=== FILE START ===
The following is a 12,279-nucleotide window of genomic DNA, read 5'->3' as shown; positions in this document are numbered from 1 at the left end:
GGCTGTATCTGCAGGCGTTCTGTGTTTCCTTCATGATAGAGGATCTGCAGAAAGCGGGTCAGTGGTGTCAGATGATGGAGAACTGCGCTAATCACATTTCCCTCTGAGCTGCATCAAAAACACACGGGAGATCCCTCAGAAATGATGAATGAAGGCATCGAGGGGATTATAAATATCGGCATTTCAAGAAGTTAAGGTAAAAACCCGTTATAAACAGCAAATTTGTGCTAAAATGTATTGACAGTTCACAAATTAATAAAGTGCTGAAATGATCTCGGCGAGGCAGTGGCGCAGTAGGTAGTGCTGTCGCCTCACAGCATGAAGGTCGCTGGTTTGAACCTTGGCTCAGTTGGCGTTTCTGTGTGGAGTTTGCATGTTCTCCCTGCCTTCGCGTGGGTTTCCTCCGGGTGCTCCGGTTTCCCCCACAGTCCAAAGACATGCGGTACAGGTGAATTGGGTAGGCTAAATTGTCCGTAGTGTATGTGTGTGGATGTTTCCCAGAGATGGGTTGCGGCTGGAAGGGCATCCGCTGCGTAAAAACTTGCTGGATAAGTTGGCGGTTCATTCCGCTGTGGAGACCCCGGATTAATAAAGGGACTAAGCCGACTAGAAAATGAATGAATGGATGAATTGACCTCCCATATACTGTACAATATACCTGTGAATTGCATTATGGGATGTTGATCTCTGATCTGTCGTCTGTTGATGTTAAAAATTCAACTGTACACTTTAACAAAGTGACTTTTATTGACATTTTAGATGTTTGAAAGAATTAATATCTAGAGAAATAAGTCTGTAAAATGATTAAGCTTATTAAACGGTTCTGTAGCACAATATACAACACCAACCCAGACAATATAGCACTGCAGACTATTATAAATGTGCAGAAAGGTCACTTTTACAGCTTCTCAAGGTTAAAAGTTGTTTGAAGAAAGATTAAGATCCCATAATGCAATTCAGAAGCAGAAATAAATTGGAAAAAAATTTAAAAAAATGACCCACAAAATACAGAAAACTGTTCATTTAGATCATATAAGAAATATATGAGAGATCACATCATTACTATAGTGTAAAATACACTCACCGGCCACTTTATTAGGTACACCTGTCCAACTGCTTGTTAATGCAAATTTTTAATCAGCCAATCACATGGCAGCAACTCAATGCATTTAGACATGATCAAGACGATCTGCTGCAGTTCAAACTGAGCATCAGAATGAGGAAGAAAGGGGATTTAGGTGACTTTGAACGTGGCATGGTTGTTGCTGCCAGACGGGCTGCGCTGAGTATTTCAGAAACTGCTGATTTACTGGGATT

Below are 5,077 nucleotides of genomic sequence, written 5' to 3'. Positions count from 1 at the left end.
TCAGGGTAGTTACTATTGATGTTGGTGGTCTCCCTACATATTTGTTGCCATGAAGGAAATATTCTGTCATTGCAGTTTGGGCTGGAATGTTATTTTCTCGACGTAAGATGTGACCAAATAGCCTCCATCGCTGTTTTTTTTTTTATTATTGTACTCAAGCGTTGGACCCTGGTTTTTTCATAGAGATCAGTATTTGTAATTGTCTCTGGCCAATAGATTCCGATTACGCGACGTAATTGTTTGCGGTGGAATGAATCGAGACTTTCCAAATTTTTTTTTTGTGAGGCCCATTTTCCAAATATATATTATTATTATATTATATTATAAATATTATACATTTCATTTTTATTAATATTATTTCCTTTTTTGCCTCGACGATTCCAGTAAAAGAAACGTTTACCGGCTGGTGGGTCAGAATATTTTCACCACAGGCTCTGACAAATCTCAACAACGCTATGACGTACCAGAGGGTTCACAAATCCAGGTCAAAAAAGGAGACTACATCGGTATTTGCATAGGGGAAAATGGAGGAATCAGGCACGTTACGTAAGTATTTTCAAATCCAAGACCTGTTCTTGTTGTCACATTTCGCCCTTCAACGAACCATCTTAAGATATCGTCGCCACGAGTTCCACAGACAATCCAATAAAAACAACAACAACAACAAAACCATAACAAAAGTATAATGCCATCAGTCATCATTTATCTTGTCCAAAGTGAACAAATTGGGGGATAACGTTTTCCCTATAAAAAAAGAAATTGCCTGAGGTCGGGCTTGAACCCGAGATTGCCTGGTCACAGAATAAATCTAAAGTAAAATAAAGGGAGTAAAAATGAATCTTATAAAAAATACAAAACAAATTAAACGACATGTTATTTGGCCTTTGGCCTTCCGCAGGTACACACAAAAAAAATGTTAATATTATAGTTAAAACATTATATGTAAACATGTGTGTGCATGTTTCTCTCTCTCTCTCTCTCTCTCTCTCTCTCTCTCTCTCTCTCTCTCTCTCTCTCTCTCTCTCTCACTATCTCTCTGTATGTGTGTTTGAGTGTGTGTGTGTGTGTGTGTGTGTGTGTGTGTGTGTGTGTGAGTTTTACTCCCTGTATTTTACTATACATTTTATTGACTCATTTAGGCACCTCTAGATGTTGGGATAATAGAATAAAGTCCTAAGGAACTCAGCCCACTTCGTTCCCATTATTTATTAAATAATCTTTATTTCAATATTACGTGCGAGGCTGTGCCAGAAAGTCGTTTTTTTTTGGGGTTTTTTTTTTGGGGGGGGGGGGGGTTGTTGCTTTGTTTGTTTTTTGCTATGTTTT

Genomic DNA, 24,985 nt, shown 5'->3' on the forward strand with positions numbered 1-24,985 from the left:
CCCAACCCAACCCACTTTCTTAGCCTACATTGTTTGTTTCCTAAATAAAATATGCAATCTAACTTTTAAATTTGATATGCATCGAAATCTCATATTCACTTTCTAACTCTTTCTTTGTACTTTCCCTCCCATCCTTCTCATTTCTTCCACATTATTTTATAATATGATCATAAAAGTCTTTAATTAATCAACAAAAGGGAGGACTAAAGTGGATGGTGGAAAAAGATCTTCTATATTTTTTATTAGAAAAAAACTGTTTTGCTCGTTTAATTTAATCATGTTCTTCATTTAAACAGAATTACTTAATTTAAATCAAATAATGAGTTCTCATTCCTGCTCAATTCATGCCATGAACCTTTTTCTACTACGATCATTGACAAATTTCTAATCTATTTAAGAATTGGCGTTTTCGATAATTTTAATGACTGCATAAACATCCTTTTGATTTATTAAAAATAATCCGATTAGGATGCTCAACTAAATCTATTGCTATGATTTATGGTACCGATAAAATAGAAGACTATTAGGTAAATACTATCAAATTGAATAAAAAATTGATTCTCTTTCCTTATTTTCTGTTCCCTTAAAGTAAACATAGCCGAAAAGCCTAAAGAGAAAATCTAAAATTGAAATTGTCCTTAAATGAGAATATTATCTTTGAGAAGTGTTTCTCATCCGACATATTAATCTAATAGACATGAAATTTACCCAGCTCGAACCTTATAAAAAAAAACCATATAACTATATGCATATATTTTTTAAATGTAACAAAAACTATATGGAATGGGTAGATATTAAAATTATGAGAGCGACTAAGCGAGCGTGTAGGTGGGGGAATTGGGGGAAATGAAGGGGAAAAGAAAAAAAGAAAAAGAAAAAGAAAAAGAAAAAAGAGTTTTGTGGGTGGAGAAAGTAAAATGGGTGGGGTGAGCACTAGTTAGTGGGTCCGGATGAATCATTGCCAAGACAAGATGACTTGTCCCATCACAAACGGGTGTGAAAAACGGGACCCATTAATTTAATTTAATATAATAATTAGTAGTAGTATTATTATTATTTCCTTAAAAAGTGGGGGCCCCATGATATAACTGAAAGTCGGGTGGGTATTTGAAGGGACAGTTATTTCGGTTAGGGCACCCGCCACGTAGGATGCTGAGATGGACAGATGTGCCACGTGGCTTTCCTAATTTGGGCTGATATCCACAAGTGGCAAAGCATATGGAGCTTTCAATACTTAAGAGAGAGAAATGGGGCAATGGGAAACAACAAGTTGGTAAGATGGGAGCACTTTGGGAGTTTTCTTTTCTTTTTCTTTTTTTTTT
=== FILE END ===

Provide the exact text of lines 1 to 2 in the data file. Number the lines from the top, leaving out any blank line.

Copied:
The following is a 12,279-nucleotide window of genomic DNA, read 5'->3' as shown; positions in this document are numbered from 1 at the left end:
GGCTGTATCTGCAGGCGTTCTGTGTTTCCTTCATGATAGAGGATCTGCAGAAAGCGGGTCAGTGGTGTCAGATGATGGAGAACTGCGCTAATCACATTTCCCTCTGAGCTGCATCAAAAACACACGGGAGATCCCTCAGAAATGATGAATGAAGGCATCGAGGGGATTATAAATATCGGCATTTCAAGAAGTTAAGGTAAAAACCCGTTATAAACAGCAAATTTGTGCTAAAATGTATTGACAGTTCACAAATTAATAAAGTGCTGAAATGATCTCGGCGAGGCAGTGGCGCAGTAGGTAGTGCTGTCGCCTCACAGCATGAAGGTCGCTGGTTTGAACCTTGGCTCAGTTGGCGTTTCTGTGTGGAGTTTGCATGTTCTCCCTGCCTTCGCGTGGGTTTCCTCCGGGTGCTCCGGTTTCCCCCACAGTCCAAAGACATGCGGTACAGGTGAATTGGGTAGGCTAAATTGTCCGTAGTGTATGTGTGTGGATGTTTCCCAGAGATGGGTTGCGGCTGGAAGGGCATCCGCTGCGTAAAAACTTGCTGGATAAGTTGGCGGTTCATTCCGCTGTGGAGACCCCGGATTAATAAAGGGACTAAGCCGACTAGAAAATGAATGAATGGATGAATTGACCTCCCATATACTGTACAATATACCTGTGAATTGCATTATGGGATGTTGATCTCTGATCTGTCGTCTGTTGATGTTAAAAATTCAACTGTACACTTTAACAAAGTGACTTTTATTGACATTTTAGATGTTTGAAAGAATTAATATCTAGAGAAATAAGTCTGTAAAATGATTAAGCTTATTAAACGGTTCTGTAGCACAATATACAACACCAACCCAGACAATATAGCACTGCAGACTATTATAAATGTGCAGAAAGGTCACTTTTACAGCTTCTCAAGGTTAAAAGTTGTTTGAAGAAAGATTAAGATCCCATAATGCAATTCAGAAGCAGAAATAAATTGGAAAAAAATTTAAAAAAATGACCCACAAAATACAGAAAACTGTTCATTTAGATCATATAAGAAATATATGAGAGATCACATCATTACTATAGTGTAAAATACACTCACCGGCCACTTTATTAGGTACACCTGTCCAACTGCTTGTTAATGCAAATTTTTAATCAGCCAATCACATGGCAGCAACTCAATGCATTTAGACATGATCAAGACGATCTGCTGCAGTTCAAACTGAGCATCAGAATGAGGAAGAAAGGGGATTTAGGTGACTTTGAACGTGGCATGGTTGTTGCTGCCAGACGGGCTGCGCTGAGTATTTCAGAAACTGCTGATTTACTGGGATT